This very interesting Croatian production tells the story of Woman-Doe, a hybrid human deer. Daytimes she works as a museum exhibit, as a stuffed animal head. Her life is otherwise uneventful, until one night, troubled by weird dreams, she wakes up to find small horns growing out of her head.
The film is very sensual, and the anthropomorphism develops a sensual, sexual quality to the work, echoed in her nighttime attire and in a scene of mutual silent attraction with a young woman dancing in the rain; this can be viewed in the context of a current resurgence of interest in using anthropomorphic characters, to explore and question our animal selves and what boundaries separate us from Nature.
2. Crab | Director: Shiva Sadegh Asadi, 2020
A highly textural film, with a slightly disturbing overtone. A young boy wants to join his school theatre group, but the only role he is offered is to play a crab. With other children wearing weird masks and scored with a jarring soundtrack, there is a spooky element.
3. Hide | Director: Daniel Gray, 2019
Two little boys decide to play hide and seek. One of them finds the perfect hiding place, inside a small cupboard... but he never comes out. From the claustrophobic interior, he watches as years pass by without him. There is a strong sense of confinement, heightened by powerful use of composition and lighting.
4. KKUM | Director: Kang-min Kim, 2020
This inventive short features characters made from Styrofoam, and gently amusing body motion. The film explores how the protagonist’s dreams have been shaped by his relationship with his mother. The tactile aspect of the character animation, due to the material and construction process, gives a very enjoyable sense of movement underpinned by humorous foley. Very inventive, and with a fun process of making beads of dripping sweat from pixel-like Styrofoam cut-outs.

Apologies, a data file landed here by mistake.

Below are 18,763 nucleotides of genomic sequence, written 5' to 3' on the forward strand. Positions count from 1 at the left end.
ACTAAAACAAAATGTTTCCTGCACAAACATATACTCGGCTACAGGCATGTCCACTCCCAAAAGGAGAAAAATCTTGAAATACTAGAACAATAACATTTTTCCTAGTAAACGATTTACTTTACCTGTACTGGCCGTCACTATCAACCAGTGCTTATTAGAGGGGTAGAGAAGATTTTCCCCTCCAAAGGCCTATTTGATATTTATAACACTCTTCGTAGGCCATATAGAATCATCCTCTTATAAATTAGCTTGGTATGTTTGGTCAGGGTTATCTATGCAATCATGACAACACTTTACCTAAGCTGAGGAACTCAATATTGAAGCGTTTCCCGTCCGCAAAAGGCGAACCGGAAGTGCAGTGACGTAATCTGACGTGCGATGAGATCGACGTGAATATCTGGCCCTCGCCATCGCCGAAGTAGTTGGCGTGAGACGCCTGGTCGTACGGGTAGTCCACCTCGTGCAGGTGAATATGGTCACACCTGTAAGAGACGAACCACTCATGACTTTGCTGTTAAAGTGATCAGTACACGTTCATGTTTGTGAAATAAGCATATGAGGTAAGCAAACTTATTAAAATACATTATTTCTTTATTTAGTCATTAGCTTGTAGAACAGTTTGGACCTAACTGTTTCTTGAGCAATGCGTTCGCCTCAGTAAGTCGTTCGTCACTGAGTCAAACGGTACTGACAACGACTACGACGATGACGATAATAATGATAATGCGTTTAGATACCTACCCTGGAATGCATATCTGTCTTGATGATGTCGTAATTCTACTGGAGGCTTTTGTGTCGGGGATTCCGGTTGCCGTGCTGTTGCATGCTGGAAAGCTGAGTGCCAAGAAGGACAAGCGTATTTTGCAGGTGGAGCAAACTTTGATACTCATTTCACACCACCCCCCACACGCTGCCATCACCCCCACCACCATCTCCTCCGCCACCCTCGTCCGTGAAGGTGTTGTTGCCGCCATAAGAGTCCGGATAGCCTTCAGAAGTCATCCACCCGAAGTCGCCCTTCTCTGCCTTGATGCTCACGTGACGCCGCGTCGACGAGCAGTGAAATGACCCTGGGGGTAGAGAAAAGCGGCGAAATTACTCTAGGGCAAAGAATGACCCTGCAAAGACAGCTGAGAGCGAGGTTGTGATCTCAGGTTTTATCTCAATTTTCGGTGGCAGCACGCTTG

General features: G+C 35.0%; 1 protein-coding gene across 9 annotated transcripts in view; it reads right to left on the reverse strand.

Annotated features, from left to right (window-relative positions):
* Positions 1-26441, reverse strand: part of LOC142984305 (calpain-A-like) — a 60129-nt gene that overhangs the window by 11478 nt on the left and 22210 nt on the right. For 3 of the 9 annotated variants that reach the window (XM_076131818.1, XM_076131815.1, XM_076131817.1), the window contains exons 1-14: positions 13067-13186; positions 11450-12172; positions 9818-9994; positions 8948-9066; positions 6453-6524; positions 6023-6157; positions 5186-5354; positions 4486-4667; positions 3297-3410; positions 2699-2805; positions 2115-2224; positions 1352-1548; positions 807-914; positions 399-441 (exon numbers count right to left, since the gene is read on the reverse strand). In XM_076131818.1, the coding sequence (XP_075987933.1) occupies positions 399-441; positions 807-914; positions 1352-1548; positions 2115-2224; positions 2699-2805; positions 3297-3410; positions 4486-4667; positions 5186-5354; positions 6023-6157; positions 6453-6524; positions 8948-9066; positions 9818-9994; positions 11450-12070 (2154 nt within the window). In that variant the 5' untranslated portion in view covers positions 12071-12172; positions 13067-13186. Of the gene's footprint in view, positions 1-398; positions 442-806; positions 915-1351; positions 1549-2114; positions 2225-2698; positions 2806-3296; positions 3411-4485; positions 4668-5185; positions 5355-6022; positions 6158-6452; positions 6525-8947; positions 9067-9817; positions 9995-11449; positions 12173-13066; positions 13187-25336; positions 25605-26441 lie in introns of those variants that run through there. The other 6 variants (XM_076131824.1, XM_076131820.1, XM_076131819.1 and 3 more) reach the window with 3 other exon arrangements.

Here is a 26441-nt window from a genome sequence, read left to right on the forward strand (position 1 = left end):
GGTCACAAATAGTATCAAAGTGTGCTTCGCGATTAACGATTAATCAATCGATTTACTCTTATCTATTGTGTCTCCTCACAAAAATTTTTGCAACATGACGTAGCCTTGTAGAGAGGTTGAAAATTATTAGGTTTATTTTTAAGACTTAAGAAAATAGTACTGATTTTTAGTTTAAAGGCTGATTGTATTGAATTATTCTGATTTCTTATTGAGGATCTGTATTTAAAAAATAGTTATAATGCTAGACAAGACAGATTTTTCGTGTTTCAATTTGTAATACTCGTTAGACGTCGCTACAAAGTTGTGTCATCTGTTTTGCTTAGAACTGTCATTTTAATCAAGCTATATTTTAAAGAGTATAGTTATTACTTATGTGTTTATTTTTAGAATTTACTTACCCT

1. Naked | Director: Kirill Khachaturov, #Protocorba, 2019
A bleak, urban story: a man and woman get stuck in a high-rise lift. When they get out, the man goes to draw graffiti, whilst the woman visits her friend and they discuss mutual friends. The man’s graffiti seems to have a magic quality, and it allows him to walk through walls, and he visits the two women. He continues drawing but turns the pen onto his own skin, scribbling across his face and torso. A sombre and unsettling film, deploying damaged environments to create an eerie atmosphere of social decay and strange powers.
2. Maalbeek| Director: Ismael Joffroy Chandoutis, 2020
A haunting evocation of the experience of an explosion at Maalbeek station and airport and the ensuing coma that occurred. As one image retreats into the distance to be overlapped and buried by the next image, there is a powerful sense of memories swirling and fading, burying one another, due to brain injury from the explosion.